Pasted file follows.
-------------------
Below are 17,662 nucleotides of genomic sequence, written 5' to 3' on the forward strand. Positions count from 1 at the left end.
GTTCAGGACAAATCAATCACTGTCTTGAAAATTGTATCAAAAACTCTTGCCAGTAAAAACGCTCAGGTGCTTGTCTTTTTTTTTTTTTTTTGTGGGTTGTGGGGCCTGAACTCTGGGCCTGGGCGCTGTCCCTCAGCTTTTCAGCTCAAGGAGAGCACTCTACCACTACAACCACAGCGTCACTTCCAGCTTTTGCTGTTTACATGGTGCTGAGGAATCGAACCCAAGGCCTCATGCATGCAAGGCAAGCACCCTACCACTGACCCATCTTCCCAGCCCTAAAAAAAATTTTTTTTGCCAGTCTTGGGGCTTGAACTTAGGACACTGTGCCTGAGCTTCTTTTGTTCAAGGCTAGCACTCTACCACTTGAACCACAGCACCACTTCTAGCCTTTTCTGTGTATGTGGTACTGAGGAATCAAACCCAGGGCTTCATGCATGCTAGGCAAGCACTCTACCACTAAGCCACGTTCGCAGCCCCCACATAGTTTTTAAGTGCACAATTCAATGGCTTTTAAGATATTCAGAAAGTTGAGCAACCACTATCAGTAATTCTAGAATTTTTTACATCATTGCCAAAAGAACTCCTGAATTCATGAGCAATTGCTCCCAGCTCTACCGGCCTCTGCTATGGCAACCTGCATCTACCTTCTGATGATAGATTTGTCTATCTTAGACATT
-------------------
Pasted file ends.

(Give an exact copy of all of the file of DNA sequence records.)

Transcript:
Below are 17,662 nucleotides of genomic sequence, written 5' to 3' on the forward strand. Positions count from 1 at the left end.
GTTCAGGACAAATCAATCACTGTCTTGAAAATTGTATCAAAAACTCTTGCCAGTAAAAACGCTCAGGTGCTTGTCTTTTTTTTTTTTTTTTGTGGGTTGTGGGGCCTGAACTCTGGGCCTGGGCGCTGTCCCTCAGCTTTTCAGCTCAAGGAGAGCACTCTACCACTACAACCACAGCGTCACTTCCAGCTTTTGCTGTTTACATGGTGCTGAGGAATCGAACCCAAGGCCTCATGCATGCAAGGCAAGCACCCTACCACTGACCCATCTTCCCAGCCCTAAAAAAAATTTTTTTTGCCAGTCTTGGGGCTTGAACTTAGGACACTGTGCCTGAGCTTCTTTTGTTCAAGGCTAGCACTCTACCACTTGAACCACAGCACCACTTCTAGCCTTTTCTGTGTATGTGGTACTGAGGAATCAAACCCAGGGCTTCATGCATGCTAGGCAAGCACTCTACCACTAAGCCACGTTCGCAGCCCCCACATAGTTTTTAAGTGCACAATTCAATGGCTTTTAAGATATTCAGAAAGTTGAGCAACCACTATCAGTAATTCTAGAATTTTTTACATCATTGCCAAAAGAACTCCTGAATTCATGAGCAATTGCTCCCAGCTCTACCGGCCTCTGCTATGGCAACCTGCATCTACCTTCTGATGATAGATTTGTCTATCTTAGACATT